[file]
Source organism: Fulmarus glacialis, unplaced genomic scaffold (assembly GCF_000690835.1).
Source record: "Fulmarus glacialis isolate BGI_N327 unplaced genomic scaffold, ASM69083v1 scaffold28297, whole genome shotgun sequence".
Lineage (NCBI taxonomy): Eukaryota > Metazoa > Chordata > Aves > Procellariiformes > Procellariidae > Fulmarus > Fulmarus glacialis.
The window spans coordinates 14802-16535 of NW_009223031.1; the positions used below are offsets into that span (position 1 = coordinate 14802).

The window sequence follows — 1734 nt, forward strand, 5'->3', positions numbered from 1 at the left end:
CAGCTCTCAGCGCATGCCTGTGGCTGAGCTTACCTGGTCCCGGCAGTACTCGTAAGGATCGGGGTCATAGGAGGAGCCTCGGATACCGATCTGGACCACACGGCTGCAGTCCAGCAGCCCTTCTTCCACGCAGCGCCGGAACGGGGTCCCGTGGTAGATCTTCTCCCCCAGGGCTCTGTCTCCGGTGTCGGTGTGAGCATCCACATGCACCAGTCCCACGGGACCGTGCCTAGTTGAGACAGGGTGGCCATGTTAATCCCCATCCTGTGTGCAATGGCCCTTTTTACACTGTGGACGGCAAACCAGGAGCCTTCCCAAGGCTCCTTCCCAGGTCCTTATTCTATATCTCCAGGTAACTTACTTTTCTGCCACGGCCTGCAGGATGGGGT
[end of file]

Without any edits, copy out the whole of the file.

Source organism: Fulmarus glacialis, unplaced genomic scaffold (assembly GCF_000690835.1).
Source record: "Fulmarus glacialis isolate BGI_N327 unplaced genomic scaffold, ASM69083v1 scaffold28297, whole genome shotgun sequence".
Lineage (NCBI taxonomy): Eukaryota > Metazoa > Chordata > Aves > Procellariiformes > Procellariidae > Fulmarus > Fulmarus glacialis.
The window spans coordinates 14802-16535 of NW_009223031.1; the positions used below are offsets into that span (position 1 = coordinate 14802).

The window sequence follows — 1734 nt, forward strand, 5'->3', positions numbered from 1 at the left end:
CAGCTCTCAGCGCATGCCTGTGGCTGAGCTTACCTGGTCCCGGCAGTACTCGTAAGGATCGGGGTCATAGGAGGAGCCTCGGATACCGATCTGGACCACACGGCTGCAGTCCAGCAGCCCTTCTTCCACGCAGCGCCGGAACGGGGTCCCGTGGTAGATCTTCTCCCCCAGGGCTCTGTCTCCGGTGTCGGTGTGAGCATCCACATGCACCAGTCCCACGGGACCGTGCCTAGTTGAGACAGGGTGGCCATGTTAATCCCCATCCTGTGTGCAATGGCCCTTTTTACACTGTGGACGGCAAACCAGGAGCCTTCCCAAGGCTCCTTCCCAGGTCCTTATTCTATATCTCCAGGTAACTTACTTTTCTGCCACGGCCTGCAGGATGGGGT